For hours he cudgelled his brains to know why she desired Cornelia not to wear black, and when the light broke in on him he laughed like a jolly youth for an instant. The reason why was in a web so complicated, that, to have divined what hung on Cornelia’s wearing of black, showed a rare sagacity and perception of character on the little lady’s part. As thus:—Sir Twickenham Pryme is the most sensitive of men to ridicule and vulgar tattle: he has continued to visit the house, learning by degrees to prefer me, but still too chivalrous to withdraw his claim to Cornelia, notwithstanding that he has seen indications of her not too absolute devotion towards him:—I have let him become aware that I have broken with Captain Gambier (whose income is eight hundred a year merely), for the sake of a higher attachment: now, since the catastrophe, he can with ease make it appear to the world that I was his choice from the first, seeing that Cornelia will assuredly make no manner of objection:—but, if she, with foolish sentimental persistence, assumes the garb of sorrow, then Sir Twickenham’s ears will tingle; he will retire altogether; he will not dare to place himself in a position which will lend a colour to the gossip, that jilted by one sister, he flew for consolation to the other; jilted, too, for the mere memory of a dead man! an additional insult!
Exquisite intricacy! Wilfrid worked through all the intervolutions, and nearly forgot his wretchedness in admiration of his sister’s mental endowments. He was the more willing to magnify them, inasmuch as he thereby strengthened his hope that liberty would follow the speaking of the talismanic name of Eltham to Lady Charlotte, alone. He had come to look upon her as the real barrier between himself and Emilia.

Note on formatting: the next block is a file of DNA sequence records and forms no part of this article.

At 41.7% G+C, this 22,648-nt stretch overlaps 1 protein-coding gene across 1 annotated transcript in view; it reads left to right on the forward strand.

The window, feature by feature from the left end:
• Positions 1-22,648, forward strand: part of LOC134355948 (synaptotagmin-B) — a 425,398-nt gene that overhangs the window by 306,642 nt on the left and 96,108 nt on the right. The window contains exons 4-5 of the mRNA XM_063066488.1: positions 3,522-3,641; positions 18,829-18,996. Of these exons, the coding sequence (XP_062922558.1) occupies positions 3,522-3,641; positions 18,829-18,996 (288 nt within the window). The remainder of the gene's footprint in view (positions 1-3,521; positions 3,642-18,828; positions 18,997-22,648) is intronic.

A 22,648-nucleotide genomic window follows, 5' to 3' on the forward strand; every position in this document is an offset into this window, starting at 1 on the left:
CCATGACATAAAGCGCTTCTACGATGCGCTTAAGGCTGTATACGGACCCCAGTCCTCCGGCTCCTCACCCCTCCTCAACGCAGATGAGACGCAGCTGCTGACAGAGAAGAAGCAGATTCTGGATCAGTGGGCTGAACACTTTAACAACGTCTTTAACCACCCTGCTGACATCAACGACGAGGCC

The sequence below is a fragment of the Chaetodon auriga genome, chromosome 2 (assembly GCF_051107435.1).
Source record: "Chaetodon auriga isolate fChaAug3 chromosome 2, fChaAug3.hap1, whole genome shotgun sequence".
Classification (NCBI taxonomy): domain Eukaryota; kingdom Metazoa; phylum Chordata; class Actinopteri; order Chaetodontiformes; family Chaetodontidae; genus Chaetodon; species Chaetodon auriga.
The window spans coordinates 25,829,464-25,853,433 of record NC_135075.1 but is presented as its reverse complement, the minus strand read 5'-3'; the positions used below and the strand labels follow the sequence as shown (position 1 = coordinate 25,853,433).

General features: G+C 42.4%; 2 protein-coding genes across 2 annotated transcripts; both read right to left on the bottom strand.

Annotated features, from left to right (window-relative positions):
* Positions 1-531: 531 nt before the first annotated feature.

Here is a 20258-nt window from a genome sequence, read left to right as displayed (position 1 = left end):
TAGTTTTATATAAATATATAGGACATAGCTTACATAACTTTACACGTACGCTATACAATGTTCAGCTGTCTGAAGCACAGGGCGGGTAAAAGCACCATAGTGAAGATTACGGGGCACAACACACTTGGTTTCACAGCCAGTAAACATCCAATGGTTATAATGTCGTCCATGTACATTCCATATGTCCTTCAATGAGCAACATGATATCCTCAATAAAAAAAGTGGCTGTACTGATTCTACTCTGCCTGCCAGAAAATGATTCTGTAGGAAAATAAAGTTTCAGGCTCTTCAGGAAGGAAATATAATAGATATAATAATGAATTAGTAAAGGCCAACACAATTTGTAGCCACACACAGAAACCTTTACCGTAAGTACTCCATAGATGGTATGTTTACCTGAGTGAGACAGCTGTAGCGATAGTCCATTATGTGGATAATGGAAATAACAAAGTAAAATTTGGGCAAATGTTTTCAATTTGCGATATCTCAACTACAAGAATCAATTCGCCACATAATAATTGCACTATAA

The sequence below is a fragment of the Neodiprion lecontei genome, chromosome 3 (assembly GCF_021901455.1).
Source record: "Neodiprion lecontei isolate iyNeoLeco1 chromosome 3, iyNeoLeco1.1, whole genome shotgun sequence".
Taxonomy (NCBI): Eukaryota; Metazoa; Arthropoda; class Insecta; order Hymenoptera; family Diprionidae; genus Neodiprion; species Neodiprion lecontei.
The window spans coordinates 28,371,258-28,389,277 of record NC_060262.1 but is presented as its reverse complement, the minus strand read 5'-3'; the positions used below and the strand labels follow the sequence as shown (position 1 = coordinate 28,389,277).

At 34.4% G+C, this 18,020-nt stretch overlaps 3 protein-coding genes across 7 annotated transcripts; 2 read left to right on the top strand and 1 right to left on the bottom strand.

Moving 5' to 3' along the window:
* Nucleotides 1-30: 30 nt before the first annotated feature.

“I think we have brains,” he said softly, on his pillow, upon a review of the beggared aspect of his family; and he went to sleep with a smile on his face.
A sharp breath of air had passed along the dews, and all the young green of the fresh season shone in white jewels. The sky, set with very dim distant stars, was in grey light round a small brilliant moon. Every space of earth lifted clear to her; the woodland listened; and in the bright silence the nightingales sang loud.
Emilia and Tracy Runningbrook were threading their way toward a lane over which great oak branches intervolved; thence under larches all with glittering sleeves, and among spiky brambles, with the purple leaf and the crimson frosted. The frost on the edges of the brown-leaved bracken gave a faint colour. Here and there, intense silver dazzled their eyes. As they advanced amid the icy hush, so hard and instant was the ring of the earth under them, their steps sounded as if expected.
“This night seems made for me!” said Emilia.
Tracy had no knowledge of the object of the expedition. He was her squire simply; had pitched on a sudden into an enamoured condition, and walked beside her, caring little whither he was led, so that she left him not.